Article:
Planning for summer planting

Locally it is accepted we do not plant the majority of our summer crops until November. This is because we usually get a cold snap in November and this on top of transplantation shock will knock your plants and put them back.

At this stage of the year if you are quick you can still plant seeds to keep under cover transplant into bigger pots and then have advanced seedlings to be transplanted and give you tomatoes for Christmas. But mainly you will be planting the seeds of: –

Plant in seed trays Plant out

6 weeks

Pot On

Plant November.

Sow Seed

direct to ground.

Cabbage X Kohlrabi
Lettuce X Mustard Greens
Onions X Peas
Silverbeet X Potato
Radish
Spinach

 

 

TIP! The seedlings will be ready to plant out or plant up into a larger pot when they have 6 or more leaves or when strong and healthy looking

 

Those vegetables which you could plant into seed trays now are tomatoes, capsicum, chillies, Egg Plant, pumpkins, zucchini, watermelon and your herbs. Basil, chives, thyme and oregano. Being honest here if you have missed the time to seed your vegetables for this year because of time restrictions then do not worry, work on making the soil the best you can and in approximately 4 weeks buy some seedlings and pot up into 4 inch pots and have strong and hardy advanced seedlings to plant out in November. For the last few years, I planted out tomato seedling with small fruits and in bloom and yes, there were tomatoes for Christmas.

HEALTHY SOIL

Healthy Body = Healthy plants = Healthy soil!

You don’t need to worry about applying miracle elixirs or wielding new-fangled tools.

 

You are THE best fertilizer in your garden?

Adding compost to garden beds is the best — and easiest — thing you can do to produce a bumper crop of vegetables and bountiful bouquets of flowers.

How much compost you need to apply and how often you should apply it varies, depending on the typical soil characteristics and whether you garden year-round.

As a general rule, plan on incorporating compost into your beds before each planting season.

Because we do not have a problem with our ground here freezing our soil microbes and worms are working all year round ploughing through what organic matter they have.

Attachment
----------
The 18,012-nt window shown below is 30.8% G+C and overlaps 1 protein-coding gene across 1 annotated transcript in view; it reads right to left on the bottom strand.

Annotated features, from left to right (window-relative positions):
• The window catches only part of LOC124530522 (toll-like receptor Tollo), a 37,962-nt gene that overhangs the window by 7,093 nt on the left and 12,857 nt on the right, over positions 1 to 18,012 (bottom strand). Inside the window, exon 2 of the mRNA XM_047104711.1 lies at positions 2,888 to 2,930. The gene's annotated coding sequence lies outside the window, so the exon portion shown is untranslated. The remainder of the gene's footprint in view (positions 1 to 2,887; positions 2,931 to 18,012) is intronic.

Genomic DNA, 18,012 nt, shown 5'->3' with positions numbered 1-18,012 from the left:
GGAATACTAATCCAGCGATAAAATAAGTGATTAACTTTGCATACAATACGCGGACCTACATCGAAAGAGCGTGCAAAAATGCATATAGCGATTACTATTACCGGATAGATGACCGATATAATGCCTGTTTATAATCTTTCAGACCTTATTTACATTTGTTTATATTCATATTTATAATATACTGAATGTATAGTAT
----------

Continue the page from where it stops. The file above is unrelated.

Here’s a general schedule for applying compost where year-round gardening is possible:

  • Cool season: The cool growing season extends from approximately mid-March through October, so add compost in late February or early March
  • Warm season: Warm-season planting (which overlaps with the ongoing cool-season growth period), starts in mid- to late-September and runs through until March, with warm-season plants continuing to grow through summer.
  • Alternatively, if your garden lies empty during intense summer heat, spread compost, cover it with some mulch over the fallow soil to reduce erosion, combat weeds, and maintain moisture.

If you’re starting a new garden bed, first determine whether the soil is organically rich. This doesn’t have to be an exact science, so you can use a simple “eyeball test” — light-coloured soil doesn’t contain as much organic matter as dark brown or black soil. Then follow these guidelines:

  • Soil with limited organic matter: Where soil isn’t organically rich, add 10 to 15 centimetres of compost before each planting season.
  • Soil with plentiful organic matter: If you garden where soil is organically rich, 3 to 7 centimetres of fresh compost will suffice before each season.

 

 

The root systems of most annual flowers and vegetables remain within the top 30 centimetres of soil. Loosening up your soil to that depth helps roots penetrate freely to seek moisture and nutrients. Follow these recommendations for loosening soil and digging in compost:

 

 

 

  • If you’re lucky to garden where soil is already loose, easy to dig in, and drains readily, you can layer compost on top of the soil and dig it in to a depth of 15 to 30 centimetres in one step.
  • If soil is compacted, drainage is poor, or you garden above a layer of hardpan(impenetrable subsoil that restricts water movement and root growth), you’ll grow a more successful garden if you first dig and loosen soil to a depth of 30 centimetres. Then layer your compost on top of the soil and turn it under to a depth of 15 to 30 centimetres.

 

Benefits of Adding Compost to Your Garden

Composting provides you with rich organic matter that does wonders to improve the quality of your garden soil. Whether you sprinkle compost on the surface of the soil or work it in, your garden plants and landscape will grow healthier and stronger thanks to the addition. Your garden benefits from compost in the following ways:
• Incorporates organic matter to feed microorganisms and microorganisms that maintain a healthy soil food web
• Enriches soil with nutrients for plant growth
• Releases nutrients slowly so they don’t leach away as some synthetic fertilizers do
• Improves soil structure
• Promotes drainage and aeration in clay soil
• Enhances moisture and nutrient retention in sandy soil
• Reduces soil compaction
• Inhibits erosion
• Suppresses soil-borne diseases and pests
• Attracts earthworms, nature’s best soil builders and fertilizers.

GREEN MANURE

Did we plant some Green Manure in Autumn/ Winter? 

If we did, it is time to start dealing with it.

Points to remember: –

  • Cut down green manure crop before it starts flowering otherwise it will start using nutrients from the soil.
  • Dig in legumes before they get a woody stem as they take a long time to break down. If they have developed a woody stem make sure you cut the stems finely. This will speed up the decomposition and make it easier for the worms and microbes to break down the stem more quickly.
  • About a week after digging in the green manure crop, dig it in a second time and a week or two after that, the ground should be ready to plant your veggie crop.

 

Happy Gardening

Susan xx